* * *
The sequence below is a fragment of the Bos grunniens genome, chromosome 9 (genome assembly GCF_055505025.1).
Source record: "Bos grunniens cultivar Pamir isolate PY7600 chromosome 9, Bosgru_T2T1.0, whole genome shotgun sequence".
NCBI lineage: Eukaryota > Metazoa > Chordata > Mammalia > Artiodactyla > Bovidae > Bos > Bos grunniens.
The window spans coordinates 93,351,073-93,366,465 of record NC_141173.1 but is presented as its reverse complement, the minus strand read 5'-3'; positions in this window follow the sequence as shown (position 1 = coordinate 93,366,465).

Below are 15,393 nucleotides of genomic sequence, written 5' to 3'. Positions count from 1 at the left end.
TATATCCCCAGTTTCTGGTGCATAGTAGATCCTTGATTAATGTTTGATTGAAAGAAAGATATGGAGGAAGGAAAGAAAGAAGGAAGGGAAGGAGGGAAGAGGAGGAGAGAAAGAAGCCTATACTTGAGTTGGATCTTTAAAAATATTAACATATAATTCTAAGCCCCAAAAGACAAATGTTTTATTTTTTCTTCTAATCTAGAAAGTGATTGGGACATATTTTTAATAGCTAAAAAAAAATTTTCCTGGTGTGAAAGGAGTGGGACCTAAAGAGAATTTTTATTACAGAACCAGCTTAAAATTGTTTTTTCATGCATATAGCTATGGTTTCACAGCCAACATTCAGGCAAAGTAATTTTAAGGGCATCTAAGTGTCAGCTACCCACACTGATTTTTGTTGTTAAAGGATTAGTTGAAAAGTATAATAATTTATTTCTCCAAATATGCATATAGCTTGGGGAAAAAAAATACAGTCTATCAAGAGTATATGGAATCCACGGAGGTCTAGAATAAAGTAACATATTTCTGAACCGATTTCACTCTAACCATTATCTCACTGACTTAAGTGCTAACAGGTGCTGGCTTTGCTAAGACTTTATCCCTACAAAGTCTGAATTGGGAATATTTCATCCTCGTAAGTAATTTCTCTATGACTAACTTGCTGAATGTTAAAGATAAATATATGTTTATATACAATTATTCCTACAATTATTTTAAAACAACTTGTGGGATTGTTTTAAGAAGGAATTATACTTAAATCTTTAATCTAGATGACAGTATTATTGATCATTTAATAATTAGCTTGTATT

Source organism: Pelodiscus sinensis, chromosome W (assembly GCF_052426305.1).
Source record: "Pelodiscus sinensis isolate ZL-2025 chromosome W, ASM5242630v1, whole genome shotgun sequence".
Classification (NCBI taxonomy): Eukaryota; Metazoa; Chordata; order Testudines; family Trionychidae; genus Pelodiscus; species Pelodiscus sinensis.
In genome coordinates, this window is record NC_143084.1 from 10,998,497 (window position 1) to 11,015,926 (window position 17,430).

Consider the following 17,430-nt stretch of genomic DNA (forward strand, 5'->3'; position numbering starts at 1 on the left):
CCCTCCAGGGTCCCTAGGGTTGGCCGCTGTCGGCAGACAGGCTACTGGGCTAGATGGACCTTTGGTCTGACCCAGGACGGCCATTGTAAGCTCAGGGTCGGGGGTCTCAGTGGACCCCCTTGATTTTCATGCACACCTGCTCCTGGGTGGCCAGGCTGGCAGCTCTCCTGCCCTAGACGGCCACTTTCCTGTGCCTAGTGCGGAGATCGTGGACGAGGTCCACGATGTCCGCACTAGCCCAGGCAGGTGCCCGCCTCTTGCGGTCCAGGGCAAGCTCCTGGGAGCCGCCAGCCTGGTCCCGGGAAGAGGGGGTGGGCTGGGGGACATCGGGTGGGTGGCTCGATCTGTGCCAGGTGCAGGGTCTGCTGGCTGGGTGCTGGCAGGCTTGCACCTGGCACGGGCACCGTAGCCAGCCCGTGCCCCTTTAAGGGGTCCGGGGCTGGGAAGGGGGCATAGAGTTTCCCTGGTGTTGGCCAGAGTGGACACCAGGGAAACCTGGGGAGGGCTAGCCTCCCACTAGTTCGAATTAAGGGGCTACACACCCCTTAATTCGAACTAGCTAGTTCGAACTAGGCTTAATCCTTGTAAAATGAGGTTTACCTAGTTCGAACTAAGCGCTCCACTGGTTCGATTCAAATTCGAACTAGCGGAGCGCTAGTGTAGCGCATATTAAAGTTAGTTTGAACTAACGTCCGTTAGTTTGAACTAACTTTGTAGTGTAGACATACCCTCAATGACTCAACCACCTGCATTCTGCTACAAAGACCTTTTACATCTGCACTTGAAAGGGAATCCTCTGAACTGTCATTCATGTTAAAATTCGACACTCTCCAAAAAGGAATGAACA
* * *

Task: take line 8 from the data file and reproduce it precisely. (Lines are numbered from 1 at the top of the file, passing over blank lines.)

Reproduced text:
Source record: "Pelodiscus sinensis isolate ZL-2025 chromosome W, ASM5242630v1, whole genome shotgun sequence".